Keywords: Demographic Transition; Capital Accumulation; Direction of Technical Change
    JEL: O41 O33 D92 D91
    Date: 2009–12–11
  3. By: Muriel Roger; Malgorzata Wasmer
    Abstract: This study aims at evaluating the actual profile of marginal productivity across the age groups within the workforce. As age-productivity profile might differ between occupations, we differentiate the workforce simultaneously by skills (low-skilled, high-skilled) and by age (young, middle-aged, old). Estimating a production function with a nested constant-elasticity-of-substitution (CES) specification in labour allows the imperfect substitution between different categories of workers. We use French dataset for manufacturing, services and trade sectors. Labour productivity is found to be the lowest for the low-skilled older workers while high-skilled senior employees in manufacturing and trade are the most productive group. Throughout the sectors, wage rates vary considerably less than productivity and wage profiles are steeper for high-skilled workers. The relative productivity over wage ratio is found to be sector-specific. It is the highest for young workers in manufacturing while in services and trade it is the highest for the mid-age employees.
    Date: 2009
  4. By: Pfau, Wade Donald
    Abstract: Pakistan’s pension system is in the process of increasing funding in anticipation of providing for a growing elderly population. The pension assets are mainly invested domestically, as it was just in January 2007 that regulations changed to allow the purchase of international assets. In this paper, we quantify how diversification of the pension funds to include world financial assets could help a great deal in improving the sustainability of Pakistan pensions by simultaneously increasing expected returns and decreasing volatility. These arguments are made using historical data, and the robustness of our findings is demonstrated using a large variety of alternative assumptions about future asset returns, risks, and correlations. We find that international diversification could dramatically help to create sustainability for Pakistan’s main public pension system available to private workers.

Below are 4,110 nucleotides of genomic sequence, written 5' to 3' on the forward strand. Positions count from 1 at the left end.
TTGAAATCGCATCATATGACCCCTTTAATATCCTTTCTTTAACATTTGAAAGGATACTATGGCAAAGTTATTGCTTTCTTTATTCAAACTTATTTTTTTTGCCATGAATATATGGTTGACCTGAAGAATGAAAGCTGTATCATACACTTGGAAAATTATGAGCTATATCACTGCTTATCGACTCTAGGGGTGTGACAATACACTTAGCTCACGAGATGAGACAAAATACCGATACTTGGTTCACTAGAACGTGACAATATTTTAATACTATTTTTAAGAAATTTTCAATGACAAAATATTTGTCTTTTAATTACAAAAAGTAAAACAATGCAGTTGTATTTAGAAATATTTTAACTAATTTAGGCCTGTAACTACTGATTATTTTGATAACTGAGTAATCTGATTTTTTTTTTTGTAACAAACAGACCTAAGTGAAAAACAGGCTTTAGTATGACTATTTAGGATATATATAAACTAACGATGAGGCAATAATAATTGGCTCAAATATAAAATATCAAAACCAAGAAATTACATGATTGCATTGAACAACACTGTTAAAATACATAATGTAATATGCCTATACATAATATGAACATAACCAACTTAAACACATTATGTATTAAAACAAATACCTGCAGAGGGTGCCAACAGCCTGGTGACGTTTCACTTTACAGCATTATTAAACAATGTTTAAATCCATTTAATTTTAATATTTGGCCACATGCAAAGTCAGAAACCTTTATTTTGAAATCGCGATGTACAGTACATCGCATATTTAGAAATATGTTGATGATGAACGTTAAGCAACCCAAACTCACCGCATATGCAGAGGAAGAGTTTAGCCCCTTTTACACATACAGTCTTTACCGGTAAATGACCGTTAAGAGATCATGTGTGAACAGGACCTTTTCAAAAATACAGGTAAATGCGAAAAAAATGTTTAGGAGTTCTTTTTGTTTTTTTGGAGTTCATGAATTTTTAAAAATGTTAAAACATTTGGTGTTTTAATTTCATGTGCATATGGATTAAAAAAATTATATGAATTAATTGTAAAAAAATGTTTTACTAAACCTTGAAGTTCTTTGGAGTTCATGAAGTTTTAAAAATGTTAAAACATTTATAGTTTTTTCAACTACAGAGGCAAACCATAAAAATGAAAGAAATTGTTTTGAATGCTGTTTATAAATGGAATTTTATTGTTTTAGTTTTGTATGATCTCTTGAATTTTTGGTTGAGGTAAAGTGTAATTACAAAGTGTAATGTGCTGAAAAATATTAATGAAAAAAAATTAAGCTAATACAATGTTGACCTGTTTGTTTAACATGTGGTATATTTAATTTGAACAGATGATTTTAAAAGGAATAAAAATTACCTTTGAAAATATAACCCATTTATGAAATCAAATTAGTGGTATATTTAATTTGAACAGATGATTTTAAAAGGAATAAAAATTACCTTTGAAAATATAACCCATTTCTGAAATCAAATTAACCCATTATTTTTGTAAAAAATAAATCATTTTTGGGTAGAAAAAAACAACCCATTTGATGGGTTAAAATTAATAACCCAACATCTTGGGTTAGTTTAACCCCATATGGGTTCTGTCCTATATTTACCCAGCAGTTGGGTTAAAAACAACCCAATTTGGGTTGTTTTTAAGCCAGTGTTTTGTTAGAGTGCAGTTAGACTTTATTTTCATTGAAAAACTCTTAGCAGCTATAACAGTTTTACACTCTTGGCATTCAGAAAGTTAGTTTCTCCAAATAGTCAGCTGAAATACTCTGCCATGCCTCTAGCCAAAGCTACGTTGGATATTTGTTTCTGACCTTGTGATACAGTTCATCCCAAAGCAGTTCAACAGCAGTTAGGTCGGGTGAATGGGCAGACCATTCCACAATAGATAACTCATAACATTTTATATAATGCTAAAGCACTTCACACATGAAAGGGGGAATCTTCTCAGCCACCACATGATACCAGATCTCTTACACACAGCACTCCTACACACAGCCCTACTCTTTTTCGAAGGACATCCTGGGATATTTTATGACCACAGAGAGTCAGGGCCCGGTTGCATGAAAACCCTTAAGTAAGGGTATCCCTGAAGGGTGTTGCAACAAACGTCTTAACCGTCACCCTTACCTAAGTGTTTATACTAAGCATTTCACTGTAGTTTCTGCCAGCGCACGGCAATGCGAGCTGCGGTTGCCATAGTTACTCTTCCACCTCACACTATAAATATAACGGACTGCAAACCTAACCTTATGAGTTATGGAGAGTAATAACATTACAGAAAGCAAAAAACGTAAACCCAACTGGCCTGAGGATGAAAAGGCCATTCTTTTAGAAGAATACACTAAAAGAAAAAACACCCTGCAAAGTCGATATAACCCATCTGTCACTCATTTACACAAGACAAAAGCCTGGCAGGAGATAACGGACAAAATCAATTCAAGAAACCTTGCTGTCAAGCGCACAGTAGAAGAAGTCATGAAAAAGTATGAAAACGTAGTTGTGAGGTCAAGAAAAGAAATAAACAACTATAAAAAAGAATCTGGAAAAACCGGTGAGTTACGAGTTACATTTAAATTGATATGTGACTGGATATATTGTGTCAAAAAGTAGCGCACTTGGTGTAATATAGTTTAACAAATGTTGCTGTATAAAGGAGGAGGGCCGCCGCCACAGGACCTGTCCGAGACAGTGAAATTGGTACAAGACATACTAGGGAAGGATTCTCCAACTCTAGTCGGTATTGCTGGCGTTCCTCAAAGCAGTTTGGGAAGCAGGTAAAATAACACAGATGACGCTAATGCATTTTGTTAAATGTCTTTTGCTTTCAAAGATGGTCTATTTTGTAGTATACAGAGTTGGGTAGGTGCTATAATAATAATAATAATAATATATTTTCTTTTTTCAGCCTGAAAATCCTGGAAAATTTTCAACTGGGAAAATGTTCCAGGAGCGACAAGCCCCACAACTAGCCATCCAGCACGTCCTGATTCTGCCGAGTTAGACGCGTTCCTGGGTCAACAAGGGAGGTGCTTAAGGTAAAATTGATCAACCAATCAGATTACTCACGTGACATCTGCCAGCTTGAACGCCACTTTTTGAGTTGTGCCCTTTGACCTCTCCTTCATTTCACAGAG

Keywords: pension; asset allocation; financial markets; Asia; Pakistan
    JEL: G11 H55 G23
    Date: 2009–09
  5. By: Leonardo Becchetti (Faculty of Economics, University of Rome "Tor Vergata"); Elena Giachin Ricca (Faculty of Economics, University of Rome "Tor Vergata"); Alessandra Pelloni (Faculty of Economics, University of Rome "Tor Vergata")
    Abstract: We study the effect of relational goods on life satisfaction. We consider that retirement is an event after which the time investable in personal relationships increases so we instrument social life, which we suspect of being endogenous, with the sample proportion of retired by year. With such approach we document that relational goods have a positive and significant effect on life satisfaction.
    Keywords: life satisfaction, relational goods, social capital.
    JEL: I30 D61 A11 A13
    Date: 2009–12–04
  6. By: Pfau, Wade Donald
    Abstract: An understanding of the financial and distributional consequences of Social Security reform requires knowledge about the actual life circumstances of participants, including the level and pattern of their lifetime earnings and when they retire. Some analyses of Social Security reform make simplifying assumptions about these characteristics by using “hypothetical workers” with set career paths. We seek to develop greater understanding about actual lifetime earnings patterns to compare with hypothetical workers and find discrepancies which lead typical hypothetical workers to produce a more favorable impression for defined-contribution pension reforms. We suggest modifications to make a more suitable hypothetical worker.